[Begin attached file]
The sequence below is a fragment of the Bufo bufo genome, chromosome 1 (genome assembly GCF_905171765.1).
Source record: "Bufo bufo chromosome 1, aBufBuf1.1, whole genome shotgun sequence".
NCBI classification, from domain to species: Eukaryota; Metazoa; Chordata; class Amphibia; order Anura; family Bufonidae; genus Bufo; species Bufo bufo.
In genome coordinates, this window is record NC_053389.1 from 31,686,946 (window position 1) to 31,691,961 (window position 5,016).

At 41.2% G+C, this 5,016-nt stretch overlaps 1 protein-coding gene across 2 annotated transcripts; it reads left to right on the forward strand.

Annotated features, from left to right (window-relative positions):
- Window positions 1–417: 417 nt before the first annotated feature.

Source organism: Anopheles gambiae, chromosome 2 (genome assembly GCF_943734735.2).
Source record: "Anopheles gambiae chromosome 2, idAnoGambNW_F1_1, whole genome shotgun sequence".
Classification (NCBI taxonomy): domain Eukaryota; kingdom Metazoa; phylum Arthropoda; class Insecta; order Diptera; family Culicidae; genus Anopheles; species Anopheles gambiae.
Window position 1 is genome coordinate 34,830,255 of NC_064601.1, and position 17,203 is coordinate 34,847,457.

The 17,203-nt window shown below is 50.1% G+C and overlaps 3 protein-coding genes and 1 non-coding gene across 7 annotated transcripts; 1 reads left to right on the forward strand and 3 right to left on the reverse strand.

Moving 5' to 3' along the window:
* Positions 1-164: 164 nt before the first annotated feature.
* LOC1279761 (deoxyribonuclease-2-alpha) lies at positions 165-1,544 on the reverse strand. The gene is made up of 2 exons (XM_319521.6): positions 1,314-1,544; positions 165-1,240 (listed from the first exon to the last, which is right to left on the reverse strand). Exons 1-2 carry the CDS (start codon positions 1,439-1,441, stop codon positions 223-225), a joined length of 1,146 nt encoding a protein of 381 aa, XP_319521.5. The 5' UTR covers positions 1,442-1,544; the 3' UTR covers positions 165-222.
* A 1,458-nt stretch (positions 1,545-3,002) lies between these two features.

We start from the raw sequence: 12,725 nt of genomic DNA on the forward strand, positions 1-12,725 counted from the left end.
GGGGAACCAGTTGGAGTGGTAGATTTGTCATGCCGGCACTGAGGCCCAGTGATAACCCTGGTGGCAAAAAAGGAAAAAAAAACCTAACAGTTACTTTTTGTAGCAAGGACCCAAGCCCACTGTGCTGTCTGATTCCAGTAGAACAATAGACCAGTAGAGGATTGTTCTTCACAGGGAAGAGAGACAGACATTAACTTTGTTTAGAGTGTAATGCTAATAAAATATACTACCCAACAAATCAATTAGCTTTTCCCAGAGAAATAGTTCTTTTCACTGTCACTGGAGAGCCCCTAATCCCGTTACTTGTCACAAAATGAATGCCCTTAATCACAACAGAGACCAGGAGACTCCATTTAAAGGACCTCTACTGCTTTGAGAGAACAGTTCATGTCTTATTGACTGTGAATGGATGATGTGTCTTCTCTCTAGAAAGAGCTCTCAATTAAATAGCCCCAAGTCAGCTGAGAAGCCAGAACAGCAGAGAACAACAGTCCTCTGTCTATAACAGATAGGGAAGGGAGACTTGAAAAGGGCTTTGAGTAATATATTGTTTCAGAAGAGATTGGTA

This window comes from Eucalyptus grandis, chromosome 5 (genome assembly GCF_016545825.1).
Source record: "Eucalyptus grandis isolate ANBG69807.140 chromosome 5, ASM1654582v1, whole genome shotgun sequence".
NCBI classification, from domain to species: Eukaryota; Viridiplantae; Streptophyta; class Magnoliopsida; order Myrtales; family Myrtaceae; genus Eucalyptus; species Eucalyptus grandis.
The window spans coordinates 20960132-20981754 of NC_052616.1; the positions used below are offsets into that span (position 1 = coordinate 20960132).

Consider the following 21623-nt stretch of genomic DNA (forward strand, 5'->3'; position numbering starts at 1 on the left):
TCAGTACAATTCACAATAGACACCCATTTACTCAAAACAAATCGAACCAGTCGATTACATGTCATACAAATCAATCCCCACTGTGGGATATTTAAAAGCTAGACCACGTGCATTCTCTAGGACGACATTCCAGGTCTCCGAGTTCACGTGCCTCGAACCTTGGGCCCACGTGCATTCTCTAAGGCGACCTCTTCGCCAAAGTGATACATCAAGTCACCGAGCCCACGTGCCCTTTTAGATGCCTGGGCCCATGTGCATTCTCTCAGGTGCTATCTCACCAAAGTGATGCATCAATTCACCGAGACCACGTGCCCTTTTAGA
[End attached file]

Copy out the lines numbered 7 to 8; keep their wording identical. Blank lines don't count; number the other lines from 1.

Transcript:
- Window positions 1–417: 417 nt before the first annotated feature.

Source organism: Anopheles gambiae, chromosome 2 (genome assembly GCF_943734735.2).